Speaking of working in dangerous situations, is it just me, or does that sound kind of cool? These kids are immune to magic, so they're basically used by adventurers to go on quests thwarting magical spells and stealing treasure. And yeah, sure, ok, maybe they do often, you know, DIE, but I wish the story had focused on that life path. It sounds a heck of a lot more interesting to read about than following Abby as she learns how to non-magically scrub dishes.

It's like Harry Potter!

The world building is top notch and I am such a sucker for good world building. I was the kind of kid who spent about 90% of my play time setting things up (my Barbie always had her wardrobe and hairstyles planned for the next seven days before we even began to think about actual imaginative play), so the stellar world building was enough to carry the entire book for me.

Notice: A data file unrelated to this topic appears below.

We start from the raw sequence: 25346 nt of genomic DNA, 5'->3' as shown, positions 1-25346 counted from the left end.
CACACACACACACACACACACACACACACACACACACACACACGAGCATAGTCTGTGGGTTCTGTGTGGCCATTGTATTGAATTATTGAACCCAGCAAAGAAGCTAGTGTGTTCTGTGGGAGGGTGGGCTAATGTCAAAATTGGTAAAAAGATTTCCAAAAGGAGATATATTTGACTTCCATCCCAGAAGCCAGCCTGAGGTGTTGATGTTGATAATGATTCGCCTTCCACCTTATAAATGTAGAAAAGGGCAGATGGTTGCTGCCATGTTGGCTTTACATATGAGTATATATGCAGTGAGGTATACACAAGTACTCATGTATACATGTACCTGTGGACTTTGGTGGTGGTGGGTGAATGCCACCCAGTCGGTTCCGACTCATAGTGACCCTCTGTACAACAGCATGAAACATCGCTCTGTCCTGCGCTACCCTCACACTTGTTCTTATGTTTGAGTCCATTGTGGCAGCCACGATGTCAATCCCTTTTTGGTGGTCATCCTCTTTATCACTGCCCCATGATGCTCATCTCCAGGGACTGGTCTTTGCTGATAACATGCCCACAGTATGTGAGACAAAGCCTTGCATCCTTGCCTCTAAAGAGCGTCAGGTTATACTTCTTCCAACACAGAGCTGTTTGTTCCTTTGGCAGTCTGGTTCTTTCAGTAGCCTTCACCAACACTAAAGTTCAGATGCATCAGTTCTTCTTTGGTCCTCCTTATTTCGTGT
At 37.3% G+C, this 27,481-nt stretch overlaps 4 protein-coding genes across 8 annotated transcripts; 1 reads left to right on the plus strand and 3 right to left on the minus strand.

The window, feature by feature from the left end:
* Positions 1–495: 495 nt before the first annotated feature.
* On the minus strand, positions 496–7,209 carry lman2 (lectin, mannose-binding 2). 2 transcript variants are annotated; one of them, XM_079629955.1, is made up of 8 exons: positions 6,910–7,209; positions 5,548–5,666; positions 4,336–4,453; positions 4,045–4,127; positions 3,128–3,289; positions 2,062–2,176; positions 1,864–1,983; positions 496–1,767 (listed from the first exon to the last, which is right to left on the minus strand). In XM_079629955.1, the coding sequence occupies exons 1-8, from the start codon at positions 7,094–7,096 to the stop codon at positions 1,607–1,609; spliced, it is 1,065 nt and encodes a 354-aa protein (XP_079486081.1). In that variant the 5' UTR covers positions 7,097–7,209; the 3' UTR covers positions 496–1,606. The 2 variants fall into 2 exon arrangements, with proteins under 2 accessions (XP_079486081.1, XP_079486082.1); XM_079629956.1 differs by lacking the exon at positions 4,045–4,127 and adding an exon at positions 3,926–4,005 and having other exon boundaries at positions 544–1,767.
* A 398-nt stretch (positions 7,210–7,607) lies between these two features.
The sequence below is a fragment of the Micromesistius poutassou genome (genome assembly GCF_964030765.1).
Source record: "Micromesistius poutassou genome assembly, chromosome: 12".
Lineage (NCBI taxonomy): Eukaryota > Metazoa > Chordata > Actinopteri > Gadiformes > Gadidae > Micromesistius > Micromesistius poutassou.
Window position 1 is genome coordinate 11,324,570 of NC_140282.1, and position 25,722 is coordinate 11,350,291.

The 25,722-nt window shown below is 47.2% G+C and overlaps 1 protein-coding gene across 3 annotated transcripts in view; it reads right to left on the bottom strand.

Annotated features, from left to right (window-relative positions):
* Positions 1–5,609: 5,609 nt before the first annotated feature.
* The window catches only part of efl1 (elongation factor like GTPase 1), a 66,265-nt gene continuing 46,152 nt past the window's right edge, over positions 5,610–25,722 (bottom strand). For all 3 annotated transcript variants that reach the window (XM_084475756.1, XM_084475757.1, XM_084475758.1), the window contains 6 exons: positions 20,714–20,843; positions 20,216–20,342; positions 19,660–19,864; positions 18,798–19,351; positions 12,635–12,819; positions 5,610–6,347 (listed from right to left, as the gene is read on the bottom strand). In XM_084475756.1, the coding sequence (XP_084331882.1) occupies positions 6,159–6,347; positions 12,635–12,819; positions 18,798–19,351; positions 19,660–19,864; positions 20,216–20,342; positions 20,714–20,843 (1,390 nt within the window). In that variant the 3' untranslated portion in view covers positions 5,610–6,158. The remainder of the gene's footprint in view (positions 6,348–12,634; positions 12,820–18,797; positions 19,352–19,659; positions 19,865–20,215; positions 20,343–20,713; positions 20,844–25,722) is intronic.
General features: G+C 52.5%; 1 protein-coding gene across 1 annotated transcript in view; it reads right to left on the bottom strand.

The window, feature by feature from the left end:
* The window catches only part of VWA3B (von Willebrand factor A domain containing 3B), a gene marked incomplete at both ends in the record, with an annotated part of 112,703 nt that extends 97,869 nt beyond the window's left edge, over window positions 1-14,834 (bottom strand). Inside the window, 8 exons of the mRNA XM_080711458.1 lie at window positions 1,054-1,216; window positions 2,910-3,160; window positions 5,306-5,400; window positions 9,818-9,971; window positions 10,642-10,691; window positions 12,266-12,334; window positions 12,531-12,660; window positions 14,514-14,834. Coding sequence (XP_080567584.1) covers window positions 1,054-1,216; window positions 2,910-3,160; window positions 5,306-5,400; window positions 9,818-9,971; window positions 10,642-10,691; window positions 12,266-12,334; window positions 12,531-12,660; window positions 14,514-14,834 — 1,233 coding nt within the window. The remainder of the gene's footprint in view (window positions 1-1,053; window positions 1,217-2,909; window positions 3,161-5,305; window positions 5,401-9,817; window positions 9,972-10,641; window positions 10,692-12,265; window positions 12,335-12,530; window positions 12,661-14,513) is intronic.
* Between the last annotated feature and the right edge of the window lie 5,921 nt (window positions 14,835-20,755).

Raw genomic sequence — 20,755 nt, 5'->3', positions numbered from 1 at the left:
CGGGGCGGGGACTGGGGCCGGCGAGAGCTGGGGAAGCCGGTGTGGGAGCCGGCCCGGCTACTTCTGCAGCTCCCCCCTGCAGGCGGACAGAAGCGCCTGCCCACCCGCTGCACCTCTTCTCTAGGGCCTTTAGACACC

The world reminded me a lot of Harry Potter, but it is different enough that it doesn't feel like a cheap copy. It's more like, imagine the world of Harry Potter, and then imagine what it would be like if within that world there was a school for squibs (non-magical kids born into magical families, like Abby). Now combine that with the idea of a Defense Against the Dark Arts class for non-magical kids who are immune to magic, and you pretty much have Abby's school. Isn't that cool?

But the world building doesn't end there. There's political world building, too! There's a king with a hidden past and he may or may not be a totally good guy (though I so want him to be good). This first book only hinted at the king's secrets, but I'm guessing the next book will peel back more layers and set straight some of the questions I have about him. I am VERY intrigued.